UNIVERSITÄTSKLINIKUM WÜRZBURG – KLINIKUM DER BAYERISCHEN JULIUS MAXIMILIANS-UNIVERSITAT (UKW)

Würzburg, Germany

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Team Leader

Prof. Klaus Peter Lesch

Lead WP7
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Team Staff

Evgeniy Svirin

PhD Student
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Hsing Ping Ku

PhD Student
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Institute Presentation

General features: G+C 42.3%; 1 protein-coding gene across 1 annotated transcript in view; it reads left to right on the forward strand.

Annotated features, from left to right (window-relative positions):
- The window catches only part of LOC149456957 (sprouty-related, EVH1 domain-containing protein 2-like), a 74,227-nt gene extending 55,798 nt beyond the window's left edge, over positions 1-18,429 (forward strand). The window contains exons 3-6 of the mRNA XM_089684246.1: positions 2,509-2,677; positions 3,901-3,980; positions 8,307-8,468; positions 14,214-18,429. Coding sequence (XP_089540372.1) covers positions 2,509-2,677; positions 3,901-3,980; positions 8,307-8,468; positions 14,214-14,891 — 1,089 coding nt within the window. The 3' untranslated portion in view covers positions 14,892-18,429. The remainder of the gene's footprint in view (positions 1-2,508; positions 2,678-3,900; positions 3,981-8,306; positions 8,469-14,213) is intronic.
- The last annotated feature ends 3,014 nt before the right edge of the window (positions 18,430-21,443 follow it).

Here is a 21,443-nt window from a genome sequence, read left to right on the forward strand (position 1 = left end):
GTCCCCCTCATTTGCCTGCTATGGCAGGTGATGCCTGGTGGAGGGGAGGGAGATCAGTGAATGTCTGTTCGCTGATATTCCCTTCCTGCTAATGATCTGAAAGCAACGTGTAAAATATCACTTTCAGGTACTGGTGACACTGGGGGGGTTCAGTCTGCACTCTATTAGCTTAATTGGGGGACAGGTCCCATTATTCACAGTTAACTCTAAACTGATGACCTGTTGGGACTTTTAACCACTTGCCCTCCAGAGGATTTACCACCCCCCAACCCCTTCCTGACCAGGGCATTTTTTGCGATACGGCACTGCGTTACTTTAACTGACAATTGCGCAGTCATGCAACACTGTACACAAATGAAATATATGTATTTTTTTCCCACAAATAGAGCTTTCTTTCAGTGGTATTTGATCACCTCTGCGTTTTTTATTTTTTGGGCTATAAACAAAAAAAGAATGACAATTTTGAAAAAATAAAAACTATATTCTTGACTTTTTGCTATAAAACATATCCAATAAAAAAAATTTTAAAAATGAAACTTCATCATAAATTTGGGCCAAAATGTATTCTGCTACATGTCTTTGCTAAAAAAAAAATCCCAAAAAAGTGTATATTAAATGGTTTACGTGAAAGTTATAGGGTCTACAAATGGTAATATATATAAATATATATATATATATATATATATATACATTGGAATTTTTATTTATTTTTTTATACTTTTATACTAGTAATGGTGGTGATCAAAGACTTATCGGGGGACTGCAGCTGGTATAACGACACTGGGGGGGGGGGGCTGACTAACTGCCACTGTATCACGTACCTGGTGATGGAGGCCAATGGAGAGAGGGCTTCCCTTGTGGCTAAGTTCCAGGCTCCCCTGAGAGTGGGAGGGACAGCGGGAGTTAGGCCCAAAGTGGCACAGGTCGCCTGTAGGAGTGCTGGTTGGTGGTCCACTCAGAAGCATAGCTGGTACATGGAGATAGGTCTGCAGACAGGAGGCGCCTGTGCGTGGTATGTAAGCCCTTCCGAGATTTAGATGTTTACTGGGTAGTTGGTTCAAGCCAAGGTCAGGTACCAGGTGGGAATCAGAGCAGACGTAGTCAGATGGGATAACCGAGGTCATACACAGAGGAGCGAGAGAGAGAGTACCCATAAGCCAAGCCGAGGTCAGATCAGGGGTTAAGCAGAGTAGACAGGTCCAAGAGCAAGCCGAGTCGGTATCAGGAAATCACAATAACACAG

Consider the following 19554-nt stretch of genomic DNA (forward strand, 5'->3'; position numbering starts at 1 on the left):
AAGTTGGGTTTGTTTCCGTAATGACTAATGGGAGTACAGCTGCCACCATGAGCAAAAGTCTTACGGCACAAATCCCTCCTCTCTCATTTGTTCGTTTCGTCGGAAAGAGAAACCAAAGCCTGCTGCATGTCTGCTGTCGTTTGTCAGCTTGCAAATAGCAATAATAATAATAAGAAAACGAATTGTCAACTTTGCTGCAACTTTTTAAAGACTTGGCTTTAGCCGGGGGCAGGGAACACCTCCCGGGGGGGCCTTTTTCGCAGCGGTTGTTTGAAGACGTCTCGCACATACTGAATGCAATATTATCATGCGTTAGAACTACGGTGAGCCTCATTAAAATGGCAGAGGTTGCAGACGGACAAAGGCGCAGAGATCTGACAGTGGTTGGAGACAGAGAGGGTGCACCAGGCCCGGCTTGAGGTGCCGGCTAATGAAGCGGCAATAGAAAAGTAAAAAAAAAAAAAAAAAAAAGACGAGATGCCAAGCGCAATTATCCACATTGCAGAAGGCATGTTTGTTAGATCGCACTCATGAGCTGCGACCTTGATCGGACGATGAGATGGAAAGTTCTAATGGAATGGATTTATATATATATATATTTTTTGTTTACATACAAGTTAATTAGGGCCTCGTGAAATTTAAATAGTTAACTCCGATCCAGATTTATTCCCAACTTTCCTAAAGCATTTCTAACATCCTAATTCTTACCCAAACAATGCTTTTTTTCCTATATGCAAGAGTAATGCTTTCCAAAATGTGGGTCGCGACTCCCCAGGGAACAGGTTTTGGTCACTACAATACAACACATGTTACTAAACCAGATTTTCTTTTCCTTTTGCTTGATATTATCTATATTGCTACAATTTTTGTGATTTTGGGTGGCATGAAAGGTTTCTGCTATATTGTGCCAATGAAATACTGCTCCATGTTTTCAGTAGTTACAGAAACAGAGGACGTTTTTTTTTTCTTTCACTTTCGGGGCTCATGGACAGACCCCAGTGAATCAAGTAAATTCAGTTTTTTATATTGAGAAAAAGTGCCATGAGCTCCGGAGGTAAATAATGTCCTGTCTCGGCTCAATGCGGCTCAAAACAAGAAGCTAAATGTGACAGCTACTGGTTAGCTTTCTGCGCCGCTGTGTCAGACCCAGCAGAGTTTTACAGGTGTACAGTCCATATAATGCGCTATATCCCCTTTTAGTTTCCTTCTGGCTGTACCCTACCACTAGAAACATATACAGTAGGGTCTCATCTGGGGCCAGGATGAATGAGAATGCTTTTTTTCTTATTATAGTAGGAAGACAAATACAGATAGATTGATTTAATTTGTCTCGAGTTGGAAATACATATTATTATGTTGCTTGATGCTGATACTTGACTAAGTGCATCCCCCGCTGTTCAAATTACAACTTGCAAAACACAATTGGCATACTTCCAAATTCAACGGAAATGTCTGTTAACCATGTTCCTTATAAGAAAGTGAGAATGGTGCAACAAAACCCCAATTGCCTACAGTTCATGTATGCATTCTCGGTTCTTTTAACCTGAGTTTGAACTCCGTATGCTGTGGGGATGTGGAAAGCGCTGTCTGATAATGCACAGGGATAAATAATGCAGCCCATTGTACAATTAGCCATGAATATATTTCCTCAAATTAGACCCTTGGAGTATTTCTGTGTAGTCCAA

The Division of Molecular Psychiatry with the Research Unit on Disorders of Neurodevelopment and Cognition in conjunction with the Laboratory of Translational Neuroscience as part of the Center of Mental Health at the UKWürzburg (UKW) is leading in its field with an outstanding track record in psychiatric neuroscience research at the boundary between molecular genetics, cellular neurobiology, and behaviour. Interdisciplinary and translational research strategies are employed to elucidate the pathogenesis of neurodevelopmental and a wide spectrum of life-spanning psychiatric disorders, ranging from depression and anxiety, psychotic (schizophrenia spectrum) and neurodegenerative disorders, to attention-deficit/hyperactivity, autism spectrum and substance use disorders (Kiser et al. 2015). Finally, mechanisms of pharmacologic and psychotherapeutic treatments are studied. Each approach to study the pathophysiological mechanisms is using cutting edge and innovative methodology. Moreover, there is an increasingly successful track record in the search for functionally relevant common and rare variation in risk genes for psychiatric disorders by conducting genome-wide association studies and whole-exome/ genome sequencing in large cohorts and multiplex families segregating various unique neurodevelopmental disorders and psychiatric syndromes. Finally, the areas of convergence between the fields of neuropsychology, psycho- and neurobiology as well as child, adolescent and adult psychiatry are strengthening the connections between the individual disciplines by establishing and maintaining research groups, who are investigating mutual topics. In that, a unique environment for the study of the molecular and neural foundations in the etiopathogenesis and long-term course of neuropsychiatric disease has been put into practice. The overarching aim is to find pathways to “precision medicine” for psychiatry through understanding molecular and neuronal pathomechanisms of common disorders.  Specifically, the goal comprises 1) a translational axis for endophenotypic profiling of neurodevelopmental/ psychiatric disease in behavioural, (epi)genetic and neurophysiologic terms, and 2) a platform for the elucidation of pathogenetic brain mechanisms and thereby the development of personalized therapies for neurodevelopmental/ psychiatric disease and their comorbidities.